Army veteran Carlos Correa dreams of starting a business growing lettuce and tomatoes in greenhouses. But the traumatic injuries he suffered as a result of serving in Afghanistan prevent him from working. His wife now cares for him at home.
Correa had thought he left Afghanistan unscathed because he was alive and uninjured. But over time, survivor’s guilt, sadness about the problems of veterans he counseled at work, deep-seated anger at an Army superior, and uncontrollable emotions overwhelmed him. He suffers from Traumatic Brain Injury (TBI) and Post Traumatic Stress Disorder (PTSD). His lowest point was the day he set out to kill someone with a gun.
When the pandemic began, LaVita King of Bridgeport worried about how she would continue to see her behavioral health therapist and primary care physician at Southwest Community Health Center.
She lives close enough to walk to the federally qualified health center but didn’t feel comfortable leaving her home in those early days, let alone venturing into a medical office. But she’s been able to access care through phone and video chats.
The fallout from the pandemic has run the gamut from an unstable economy to an uptick in social-emotional problems. Experts suggest the pandemic may also be responsible for a continued upward trajectory in sexually transmitted diseases among Connecticut’s youngest sexually active residents.
When Amanda, 28, found out that she was pregnant with her second child, she was in the middle of the COVID-19 pandemic and struggling with opioid use disorder.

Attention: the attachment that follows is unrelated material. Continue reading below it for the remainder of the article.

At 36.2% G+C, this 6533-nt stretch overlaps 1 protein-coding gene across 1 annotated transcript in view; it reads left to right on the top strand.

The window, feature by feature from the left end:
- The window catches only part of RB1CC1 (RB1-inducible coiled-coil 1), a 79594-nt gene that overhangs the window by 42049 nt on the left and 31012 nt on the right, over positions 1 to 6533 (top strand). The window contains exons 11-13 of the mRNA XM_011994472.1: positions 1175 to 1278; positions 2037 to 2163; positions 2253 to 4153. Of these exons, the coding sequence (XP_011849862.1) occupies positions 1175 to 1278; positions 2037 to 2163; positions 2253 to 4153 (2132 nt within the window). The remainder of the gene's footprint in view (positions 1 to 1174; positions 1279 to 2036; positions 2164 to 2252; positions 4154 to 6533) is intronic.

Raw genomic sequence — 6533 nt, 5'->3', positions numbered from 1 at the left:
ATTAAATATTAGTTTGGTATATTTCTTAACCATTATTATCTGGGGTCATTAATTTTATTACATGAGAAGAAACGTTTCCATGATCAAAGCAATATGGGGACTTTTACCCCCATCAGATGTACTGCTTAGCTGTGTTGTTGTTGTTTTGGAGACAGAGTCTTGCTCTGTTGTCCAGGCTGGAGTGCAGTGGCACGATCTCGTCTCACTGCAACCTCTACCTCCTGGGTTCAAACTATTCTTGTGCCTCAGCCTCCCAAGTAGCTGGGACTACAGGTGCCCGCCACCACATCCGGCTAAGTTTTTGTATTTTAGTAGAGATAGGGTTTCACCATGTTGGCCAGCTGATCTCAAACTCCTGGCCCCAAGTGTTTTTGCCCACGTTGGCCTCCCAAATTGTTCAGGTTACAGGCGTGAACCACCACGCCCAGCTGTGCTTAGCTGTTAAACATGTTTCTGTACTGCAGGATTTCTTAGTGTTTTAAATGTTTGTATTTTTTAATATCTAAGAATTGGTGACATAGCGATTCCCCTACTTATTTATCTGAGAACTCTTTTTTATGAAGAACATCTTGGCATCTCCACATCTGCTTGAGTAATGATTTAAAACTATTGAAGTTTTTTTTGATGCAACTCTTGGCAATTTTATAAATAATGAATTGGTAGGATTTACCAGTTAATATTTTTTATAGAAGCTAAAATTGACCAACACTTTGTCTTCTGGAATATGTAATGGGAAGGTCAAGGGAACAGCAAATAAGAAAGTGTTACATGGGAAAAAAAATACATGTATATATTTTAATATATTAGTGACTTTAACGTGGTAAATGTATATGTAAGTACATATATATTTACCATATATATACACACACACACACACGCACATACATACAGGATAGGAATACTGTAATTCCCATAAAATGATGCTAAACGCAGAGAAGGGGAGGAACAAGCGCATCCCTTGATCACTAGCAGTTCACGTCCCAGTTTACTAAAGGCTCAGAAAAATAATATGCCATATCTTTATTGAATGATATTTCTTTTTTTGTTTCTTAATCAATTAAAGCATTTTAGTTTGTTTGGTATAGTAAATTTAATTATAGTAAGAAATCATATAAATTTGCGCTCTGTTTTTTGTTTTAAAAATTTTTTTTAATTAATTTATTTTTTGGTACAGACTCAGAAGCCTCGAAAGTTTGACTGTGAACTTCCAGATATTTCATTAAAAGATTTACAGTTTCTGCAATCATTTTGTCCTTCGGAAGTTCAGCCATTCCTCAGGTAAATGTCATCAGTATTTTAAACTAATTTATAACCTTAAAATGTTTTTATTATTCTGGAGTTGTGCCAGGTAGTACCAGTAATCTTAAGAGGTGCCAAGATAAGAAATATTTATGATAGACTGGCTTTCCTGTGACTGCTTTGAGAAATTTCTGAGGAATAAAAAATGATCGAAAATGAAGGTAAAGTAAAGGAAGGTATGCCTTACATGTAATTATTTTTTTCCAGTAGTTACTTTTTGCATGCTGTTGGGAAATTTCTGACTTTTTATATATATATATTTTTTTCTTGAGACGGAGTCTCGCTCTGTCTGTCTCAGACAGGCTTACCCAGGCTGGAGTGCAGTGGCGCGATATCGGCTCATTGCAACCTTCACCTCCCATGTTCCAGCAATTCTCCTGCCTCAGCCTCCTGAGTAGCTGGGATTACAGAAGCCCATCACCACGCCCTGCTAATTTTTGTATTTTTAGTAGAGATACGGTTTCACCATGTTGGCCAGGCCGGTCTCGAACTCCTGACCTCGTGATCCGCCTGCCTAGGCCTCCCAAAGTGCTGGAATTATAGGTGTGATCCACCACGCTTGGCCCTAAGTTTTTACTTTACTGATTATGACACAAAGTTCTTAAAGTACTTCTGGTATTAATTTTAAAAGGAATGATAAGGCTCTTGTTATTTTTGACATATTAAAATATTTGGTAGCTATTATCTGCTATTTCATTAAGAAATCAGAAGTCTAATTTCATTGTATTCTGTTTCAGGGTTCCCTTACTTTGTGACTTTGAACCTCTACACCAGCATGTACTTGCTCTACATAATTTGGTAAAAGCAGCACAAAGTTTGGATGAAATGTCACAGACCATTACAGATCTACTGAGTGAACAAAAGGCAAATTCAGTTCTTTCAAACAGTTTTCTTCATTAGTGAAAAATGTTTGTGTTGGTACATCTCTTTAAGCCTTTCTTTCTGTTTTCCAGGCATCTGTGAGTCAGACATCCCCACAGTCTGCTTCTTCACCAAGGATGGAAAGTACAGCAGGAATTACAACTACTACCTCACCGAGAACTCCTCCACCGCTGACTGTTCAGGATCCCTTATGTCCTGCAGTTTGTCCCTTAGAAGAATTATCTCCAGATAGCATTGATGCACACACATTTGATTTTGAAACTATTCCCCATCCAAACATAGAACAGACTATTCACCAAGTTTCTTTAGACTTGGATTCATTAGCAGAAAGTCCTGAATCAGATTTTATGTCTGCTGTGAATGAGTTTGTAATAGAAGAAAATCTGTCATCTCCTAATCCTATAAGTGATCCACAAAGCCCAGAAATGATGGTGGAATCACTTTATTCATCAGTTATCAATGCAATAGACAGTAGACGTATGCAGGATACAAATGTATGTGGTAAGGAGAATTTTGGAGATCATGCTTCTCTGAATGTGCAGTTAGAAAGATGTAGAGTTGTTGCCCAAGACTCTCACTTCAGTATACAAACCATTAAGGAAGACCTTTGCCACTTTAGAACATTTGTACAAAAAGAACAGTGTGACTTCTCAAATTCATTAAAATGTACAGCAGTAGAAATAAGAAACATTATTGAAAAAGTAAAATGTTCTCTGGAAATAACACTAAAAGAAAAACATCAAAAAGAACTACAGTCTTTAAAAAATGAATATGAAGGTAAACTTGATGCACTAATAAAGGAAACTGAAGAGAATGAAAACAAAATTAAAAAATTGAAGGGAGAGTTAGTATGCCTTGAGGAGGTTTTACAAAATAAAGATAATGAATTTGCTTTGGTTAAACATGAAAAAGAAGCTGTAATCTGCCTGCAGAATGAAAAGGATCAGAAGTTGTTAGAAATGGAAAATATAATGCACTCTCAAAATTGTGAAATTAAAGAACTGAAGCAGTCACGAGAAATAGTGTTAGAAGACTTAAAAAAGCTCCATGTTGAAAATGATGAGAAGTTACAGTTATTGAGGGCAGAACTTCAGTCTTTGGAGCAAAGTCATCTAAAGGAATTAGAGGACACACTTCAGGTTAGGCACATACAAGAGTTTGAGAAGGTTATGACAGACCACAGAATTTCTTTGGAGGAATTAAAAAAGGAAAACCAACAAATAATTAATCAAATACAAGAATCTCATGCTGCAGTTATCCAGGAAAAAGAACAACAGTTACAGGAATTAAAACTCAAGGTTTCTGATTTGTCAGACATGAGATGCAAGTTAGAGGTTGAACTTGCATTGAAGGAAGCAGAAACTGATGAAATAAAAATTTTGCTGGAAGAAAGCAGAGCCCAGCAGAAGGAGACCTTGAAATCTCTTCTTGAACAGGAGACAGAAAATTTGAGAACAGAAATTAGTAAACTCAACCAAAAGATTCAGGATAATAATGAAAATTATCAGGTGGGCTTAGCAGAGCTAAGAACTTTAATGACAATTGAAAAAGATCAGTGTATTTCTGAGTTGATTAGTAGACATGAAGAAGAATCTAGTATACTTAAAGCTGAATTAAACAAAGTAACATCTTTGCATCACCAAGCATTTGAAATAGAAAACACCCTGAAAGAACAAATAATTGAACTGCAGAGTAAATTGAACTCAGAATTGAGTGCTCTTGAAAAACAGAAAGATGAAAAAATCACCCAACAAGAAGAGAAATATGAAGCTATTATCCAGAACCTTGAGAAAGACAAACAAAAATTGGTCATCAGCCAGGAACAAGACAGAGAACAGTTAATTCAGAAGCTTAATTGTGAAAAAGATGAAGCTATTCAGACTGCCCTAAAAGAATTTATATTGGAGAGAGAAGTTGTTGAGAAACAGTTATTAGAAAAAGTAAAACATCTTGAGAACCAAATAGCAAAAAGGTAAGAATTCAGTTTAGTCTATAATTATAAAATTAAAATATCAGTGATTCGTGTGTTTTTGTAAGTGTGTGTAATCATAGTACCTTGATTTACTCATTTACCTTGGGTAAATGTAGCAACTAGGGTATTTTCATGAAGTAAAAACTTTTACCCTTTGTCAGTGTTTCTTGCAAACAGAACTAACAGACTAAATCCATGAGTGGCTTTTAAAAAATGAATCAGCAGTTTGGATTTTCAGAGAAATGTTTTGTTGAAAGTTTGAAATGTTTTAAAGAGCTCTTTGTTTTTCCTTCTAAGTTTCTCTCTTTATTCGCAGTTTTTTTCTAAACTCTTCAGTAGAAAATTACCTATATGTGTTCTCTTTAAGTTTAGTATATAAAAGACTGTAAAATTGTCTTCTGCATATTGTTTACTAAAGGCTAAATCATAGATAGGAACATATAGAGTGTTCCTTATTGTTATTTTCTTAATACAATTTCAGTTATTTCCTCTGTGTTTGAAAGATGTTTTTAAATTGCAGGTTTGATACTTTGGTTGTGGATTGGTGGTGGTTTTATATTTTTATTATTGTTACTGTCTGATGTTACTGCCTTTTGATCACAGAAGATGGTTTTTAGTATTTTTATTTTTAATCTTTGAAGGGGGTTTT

“I was pretty heavy into my drug use,” said Amanda, whose last name is being withheld due to patient confidentiality. “I had given up hope and was figuring out a way to use drugs and get away with the consequences. But it doesn’t work like that.”
Every day, Dr. Leslie Miller of Fairfield thinks about selling her practice to a hospital health system.
“Everybody who is in this environment thinks every day of throwing in the towel and joining a hospital,” said Miller, a sole practitioner in primary care for 20 years. “The business side is the problem,” she said, referring to expensive and time-consuming requirements of medical insurance and government regulations.
Dr. Khuram Ghumman took the unusual route of working in a hospital system first, then going into private primary care practice because he objects to the “corporatization” of health care. He said conflicts of interest can arise if an owner and its employed physicians have different objectives. “I wanted to be responsible to my patients,” Ghumman said.
Nationally and in Connecticut, hospital systems and private businesses are increasingly buying private medical practices and taking over their business operations. American Medical Association statistics show just 46% of physicians owned their own practices in 2018, down from 75% in 1983.
New Haven Community Health Worker (CHW) Katia Astudillo helps dozens of her clients navigate the logistics of getting vaccinated and connects them with other health services. She even helps them find rental assistance.
Jennifer Lortie is accustomed to facing obstacles to health care.
The 37-year-old assistive technology specialist for United Cerebral Palsy of Eastern Connecticut has cerebral palsy. As she describes it, her condition, which resulted in quadriplegia, means “pretty decent use of my left arm, very limited [use] of right arm, and no use of my legs.”